Department-approved style manuals
- Mary Lynn Rampolla, A Pocket Guide to Writing in History, 3rd ed. (Boston: Bedford Books/St. Martin's Press, 2001). Contains much concise, useful advice, including a guide to Chicago-style citations.
- Kate Turabian, A Manual for Writers of Term Papers, Theses, and Dissertations, 6th ed. (Chicago: University of Chicago Press, 1996). The standard source for college history writers. Comprehensive presentation of Chicago-style citation formats (as well as other styles).
- Diana Hacker, Rules for Writers, 3rd ed. (Boston: Bedford Books of St. Martin's Press, 1996). A standard reference, useful for identifying and correcting writing mistakes.
- The Chicago Manual of Style, 15th ed. (Chicago: University of Chicago Press, 2003). The authoritative guide to style in the history profession.
Online guides for citing sources
- Research and Documentation Online (online guide from Bedford/St. Martin's Press)
- A Brief Citation Guide for Internet Sources in History and the Humanities (from H-Net)
- Online! from Bedford's/St. Martin's Press (for electronic sources only)
- Citing Electronic Sources (from the Library of Congress)
- Sources: Their Use and Acknowlegement (a general guide to citation from Dartmouth College).
- The Chicago Manual of Style, 15th ed.
- Reading, Writing, and Researching for History: A Guide for College Students. Prof. Patrick Rael's online writing guides.
- The American Historical Association's guide to understanding and avoiding plagiarism. Includes useful exercises.
The Alfred E. Golz Memorial Lecture
Alfred E. Golz Lecture Fund was established by Ronald A. Golz '56 in 1970 in memory of his father. This fund is used to support a lecture by an eminent historian or humanitarian to be scheduled close to the November 21 birthday of Alfred E. Golz. Past Golz lecturers have included Peter Duus, Adam Hochschild, Peter Hayes, Lizbeth Cohen, Natalie Zemon Davis, James McPherson, Jonathan Spence, Ira Berlin, Friedrich Katz and David Brion Davis.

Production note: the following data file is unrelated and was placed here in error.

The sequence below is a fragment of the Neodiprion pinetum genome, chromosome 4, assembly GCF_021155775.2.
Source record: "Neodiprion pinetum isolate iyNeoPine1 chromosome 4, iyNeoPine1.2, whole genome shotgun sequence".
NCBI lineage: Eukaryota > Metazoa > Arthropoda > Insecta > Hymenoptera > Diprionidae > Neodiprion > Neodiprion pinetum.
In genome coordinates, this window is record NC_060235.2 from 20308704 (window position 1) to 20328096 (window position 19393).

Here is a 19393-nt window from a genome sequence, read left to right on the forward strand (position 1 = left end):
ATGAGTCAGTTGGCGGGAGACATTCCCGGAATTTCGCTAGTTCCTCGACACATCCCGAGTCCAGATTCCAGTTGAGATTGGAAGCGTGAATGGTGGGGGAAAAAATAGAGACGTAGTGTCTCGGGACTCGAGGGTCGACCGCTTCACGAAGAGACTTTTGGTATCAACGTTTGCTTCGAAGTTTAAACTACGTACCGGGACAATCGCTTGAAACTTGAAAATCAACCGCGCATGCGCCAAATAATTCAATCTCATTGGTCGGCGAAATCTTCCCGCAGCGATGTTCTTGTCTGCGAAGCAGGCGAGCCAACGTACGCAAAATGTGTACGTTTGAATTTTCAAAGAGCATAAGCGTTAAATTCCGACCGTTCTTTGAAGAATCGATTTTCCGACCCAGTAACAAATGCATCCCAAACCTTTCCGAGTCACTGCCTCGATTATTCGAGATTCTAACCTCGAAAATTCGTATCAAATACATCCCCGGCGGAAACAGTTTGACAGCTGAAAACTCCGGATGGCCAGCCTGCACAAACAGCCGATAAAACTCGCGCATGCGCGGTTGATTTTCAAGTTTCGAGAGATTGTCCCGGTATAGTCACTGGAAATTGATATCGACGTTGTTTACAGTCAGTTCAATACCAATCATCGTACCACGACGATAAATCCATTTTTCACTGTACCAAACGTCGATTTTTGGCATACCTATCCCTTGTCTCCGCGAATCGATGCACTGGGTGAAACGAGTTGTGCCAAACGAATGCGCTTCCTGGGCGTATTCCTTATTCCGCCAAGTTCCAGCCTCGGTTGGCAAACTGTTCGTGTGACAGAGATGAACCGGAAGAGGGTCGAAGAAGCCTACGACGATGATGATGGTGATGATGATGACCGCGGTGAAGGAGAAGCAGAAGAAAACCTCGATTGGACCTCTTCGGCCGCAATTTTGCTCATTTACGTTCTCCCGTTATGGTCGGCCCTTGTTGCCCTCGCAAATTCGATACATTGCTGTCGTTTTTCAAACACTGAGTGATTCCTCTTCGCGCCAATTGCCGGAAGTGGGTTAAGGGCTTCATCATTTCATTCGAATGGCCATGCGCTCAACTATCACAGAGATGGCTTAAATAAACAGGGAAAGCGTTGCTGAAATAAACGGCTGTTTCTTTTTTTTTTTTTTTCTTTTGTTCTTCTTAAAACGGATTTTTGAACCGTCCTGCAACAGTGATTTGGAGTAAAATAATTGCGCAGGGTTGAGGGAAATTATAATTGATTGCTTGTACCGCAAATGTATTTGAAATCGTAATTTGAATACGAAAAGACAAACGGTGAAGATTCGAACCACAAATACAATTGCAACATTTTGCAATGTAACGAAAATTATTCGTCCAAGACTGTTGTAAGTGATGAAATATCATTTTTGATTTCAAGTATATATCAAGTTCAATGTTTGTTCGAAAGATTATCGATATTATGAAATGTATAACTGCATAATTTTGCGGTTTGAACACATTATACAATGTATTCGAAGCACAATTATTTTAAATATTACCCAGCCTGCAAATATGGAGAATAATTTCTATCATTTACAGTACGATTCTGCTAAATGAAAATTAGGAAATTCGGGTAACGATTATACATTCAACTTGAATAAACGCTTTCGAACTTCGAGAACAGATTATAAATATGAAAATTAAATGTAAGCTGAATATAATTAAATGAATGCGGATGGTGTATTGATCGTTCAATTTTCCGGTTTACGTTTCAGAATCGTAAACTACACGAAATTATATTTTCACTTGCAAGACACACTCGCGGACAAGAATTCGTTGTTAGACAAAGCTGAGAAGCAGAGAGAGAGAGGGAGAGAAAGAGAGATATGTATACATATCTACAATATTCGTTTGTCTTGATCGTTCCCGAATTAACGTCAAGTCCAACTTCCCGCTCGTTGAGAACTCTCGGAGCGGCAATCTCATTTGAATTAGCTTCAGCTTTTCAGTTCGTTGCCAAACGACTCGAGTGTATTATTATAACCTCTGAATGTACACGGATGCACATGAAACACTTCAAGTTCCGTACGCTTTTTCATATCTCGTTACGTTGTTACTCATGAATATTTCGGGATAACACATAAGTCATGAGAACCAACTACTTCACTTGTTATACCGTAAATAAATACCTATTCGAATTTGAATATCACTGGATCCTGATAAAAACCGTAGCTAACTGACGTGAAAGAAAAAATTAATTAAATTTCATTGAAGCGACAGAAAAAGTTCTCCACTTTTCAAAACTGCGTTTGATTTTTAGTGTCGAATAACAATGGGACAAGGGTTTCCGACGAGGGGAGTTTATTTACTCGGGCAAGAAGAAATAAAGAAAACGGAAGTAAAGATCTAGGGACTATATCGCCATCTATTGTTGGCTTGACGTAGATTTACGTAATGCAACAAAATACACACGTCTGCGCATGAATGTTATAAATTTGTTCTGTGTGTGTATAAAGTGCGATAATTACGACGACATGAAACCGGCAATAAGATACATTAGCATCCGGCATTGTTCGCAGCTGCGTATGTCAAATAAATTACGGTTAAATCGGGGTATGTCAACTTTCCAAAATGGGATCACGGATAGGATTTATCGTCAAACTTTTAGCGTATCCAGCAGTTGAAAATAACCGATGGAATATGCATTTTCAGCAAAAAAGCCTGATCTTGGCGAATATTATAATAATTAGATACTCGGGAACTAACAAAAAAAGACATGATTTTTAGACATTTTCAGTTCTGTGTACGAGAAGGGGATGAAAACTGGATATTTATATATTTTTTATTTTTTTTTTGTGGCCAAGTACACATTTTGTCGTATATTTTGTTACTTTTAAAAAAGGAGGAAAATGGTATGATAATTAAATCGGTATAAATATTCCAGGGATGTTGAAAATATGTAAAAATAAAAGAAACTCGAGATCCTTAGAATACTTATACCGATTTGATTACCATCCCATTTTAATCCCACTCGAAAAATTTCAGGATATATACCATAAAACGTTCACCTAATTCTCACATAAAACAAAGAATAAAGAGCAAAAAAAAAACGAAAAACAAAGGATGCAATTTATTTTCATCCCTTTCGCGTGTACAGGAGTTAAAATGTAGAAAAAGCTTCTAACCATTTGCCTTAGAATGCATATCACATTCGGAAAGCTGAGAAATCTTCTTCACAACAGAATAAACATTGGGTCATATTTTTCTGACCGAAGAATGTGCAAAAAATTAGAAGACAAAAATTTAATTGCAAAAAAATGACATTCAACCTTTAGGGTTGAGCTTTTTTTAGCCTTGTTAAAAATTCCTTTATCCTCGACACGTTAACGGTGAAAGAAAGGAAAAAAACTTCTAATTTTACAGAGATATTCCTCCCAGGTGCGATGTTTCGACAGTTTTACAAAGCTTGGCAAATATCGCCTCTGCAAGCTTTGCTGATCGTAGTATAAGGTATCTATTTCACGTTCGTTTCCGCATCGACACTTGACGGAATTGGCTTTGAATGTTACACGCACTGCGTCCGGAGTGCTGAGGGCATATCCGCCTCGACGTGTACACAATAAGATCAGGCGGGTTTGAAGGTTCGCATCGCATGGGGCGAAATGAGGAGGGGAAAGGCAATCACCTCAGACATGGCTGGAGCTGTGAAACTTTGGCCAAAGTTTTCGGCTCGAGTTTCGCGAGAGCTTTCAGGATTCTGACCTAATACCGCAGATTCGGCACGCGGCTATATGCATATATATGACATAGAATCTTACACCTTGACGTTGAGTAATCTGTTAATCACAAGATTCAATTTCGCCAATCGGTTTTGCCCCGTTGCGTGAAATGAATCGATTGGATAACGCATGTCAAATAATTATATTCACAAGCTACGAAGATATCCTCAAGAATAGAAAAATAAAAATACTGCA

The Robert J. Kemp Lectureship Fund was established in 2002 by Robert J. Kemp, a member of the Class of 1951, to provide support for the Department of History to sponsor speakers and lecturers, including those in the field of geopolitics.
Grants & Fellowships
Alfred E. Golz Fellowships
Alfred E. Golz fellowships support research opportunities and internships for History majors and minors during the summer months. These fellowships have been made possible by a generous gift from Ronald Golz ’56 in memory of his father. Each fellowship provides a $3,000 stipend per student and subsidized college housing if applicable.
Paul Nyhus Travel Grants
Travel grants established in the name of Professor Paul Nyhus (1935-2005). These grants are intended to facilitate primary research by History majors enrolled in either Honors or an Independent Study. There are two types of grants, a smaller one intended for short travel within the US and a larger one that supports longer endeavors.
Sherman David Spector of the Class of 1950 Fellowship for Graduate Study in History and Teaching
These fellowships are designed to assist seniors interested in pursuing a career in history or the teaching of history. Spector Fellowships are open to senior history majors and alumni/ae who majored in history at Bowdoin.
Bowdoin Mini-Grants for Research
These Bowdoin-wide grants support academic year undergraduate research and travel. There are three separate awards:
- The Davis Fund exists "to encourage undergraduate interest in international affairs"
- The Koelln Fund exists "...to encourage broad, essentially humanistic inquiry", particulary that which is interdisciplinary in nature.
- The Roberts Fund exists "...for the purpose of helping some underprivileged scholar do research in any field." Please note that Student Fellowships defines 'underprivileged' as students currently receiving financial aid and that these funds are earmarked for senior honors research.
Applications are considered monthly and are due on the 15th of every month. more »
The Grua/O'Connell Research Award
A travel award for honors students, regardless of discipline, to support student travel that will substantially enhance students’ honors projects or research being conducted under the mentorship of a faculty member. Awards can also be used to defray the expenses of materials. Typically, two grants of up to $2000 are made per year.